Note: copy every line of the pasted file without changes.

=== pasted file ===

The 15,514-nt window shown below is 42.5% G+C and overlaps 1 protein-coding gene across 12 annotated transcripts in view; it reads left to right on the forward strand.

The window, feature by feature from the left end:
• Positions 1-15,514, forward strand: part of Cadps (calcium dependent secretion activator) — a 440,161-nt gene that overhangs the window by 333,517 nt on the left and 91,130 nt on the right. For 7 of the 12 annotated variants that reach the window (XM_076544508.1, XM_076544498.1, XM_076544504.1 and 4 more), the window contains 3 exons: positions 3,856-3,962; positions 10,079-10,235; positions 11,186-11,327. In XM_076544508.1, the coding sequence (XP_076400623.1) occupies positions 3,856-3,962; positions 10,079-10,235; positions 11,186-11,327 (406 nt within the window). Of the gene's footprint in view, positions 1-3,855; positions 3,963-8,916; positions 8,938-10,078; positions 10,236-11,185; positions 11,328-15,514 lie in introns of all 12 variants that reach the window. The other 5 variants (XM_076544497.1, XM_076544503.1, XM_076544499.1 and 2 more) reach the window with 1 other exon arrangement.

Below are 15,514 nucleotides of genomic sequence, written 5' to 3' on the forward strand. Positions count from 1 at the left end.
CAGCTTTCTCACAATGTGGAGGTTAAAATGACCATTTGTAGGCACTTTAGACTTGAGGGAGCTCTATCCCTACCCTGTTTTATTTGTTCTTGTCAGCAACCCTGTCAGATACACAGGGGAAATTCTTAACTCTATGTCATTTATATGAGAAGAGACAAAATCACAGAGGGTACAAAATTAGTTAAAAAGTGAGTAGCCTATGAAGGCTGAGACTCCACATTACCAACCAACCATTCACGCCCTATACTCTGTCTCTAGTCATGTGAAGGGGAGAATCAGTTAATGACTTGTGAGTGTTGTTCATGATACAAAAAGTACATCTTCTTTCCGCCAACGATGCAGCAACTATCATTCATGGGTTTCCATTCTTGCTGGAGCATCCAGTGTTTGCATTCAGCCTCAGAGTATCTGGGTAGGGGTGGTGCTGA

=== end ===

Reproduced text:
The 15,514-nt window shown below is 42.5% G+C and overlaps 1 protein-coding gene across 12 annotated transcripts in view; it reads left to right on the forward strand.

The window, feature by feature from the left end:
• Positions 1-15,514, forward strand: part of Cadps (calcium dependent secretion activator) — a 440,161-nt gene that overhangs the window by 333,517 nt on the left and 91,130 nt on the right. For 7 of the 12 annotated variants that reach the window (XM_076544508.1, XM_076544498.1, XM_076544504.1 and 4 more), the window contains 3 exons: positions 3,856-3,962; positions 10,079-10,235; positions 11,186-11,327. In XM_076544508.1, the coding sequence (XP_076400623.1) occupies positions 3,856-3,962; positions 10,079-10,235; positions 11,186-11,327 (406 nt within the window). Of the gene's footprint in view, positions 1-3,855; positions 3,963-8,916; positions 8,938-10,078; positions 10,236-11,185; positions 11,328-15,514 lie in introns of all 12 variants that reach the window. The other 5 variants (XM_076544497.1, XM_076544503.1, XM_076544499.1 and 2 more) reach the window with 1 other exon arrangement.

Below are 15,514 nucleotides of genomic sequence, written 5' to 3' on the forward strand. Positions count from 1 at the left end.
CAGCTTTCTCACAATGTGGAGGTTAAAATGACCATTTGTAGGCACTTTAGACTTGAGGGAGCTCTATCCCTACCCTGTTTTATTTGTTCTTGTCAGCAACCCTGTCAGATACACAGGGGAAATTCTTAACTCTATGTCATTTATATGAGAAGAGACAAAATCACAGAGGGTACAAAATTAGTTAAAAAGTGAGTAGCCTATGAAGGCTGAGACTCCACATTACCAACCAACCATTCACGCCCTATACTCTGTCTCTAGTCATGTGAAGGGGAGAATCAGTTAATGACTTGTGAGTGTTGTTCATGATACAAAAAGTACATCTTCTTTCCGCCAACGATGCAGCAACTATCATTCATGGGTTTCCATTCTTGCTGGAGCATCCAGTGTTTGCATTCAGCCTCAGAGTATCTGGGTAGGGGTGGTGCTGA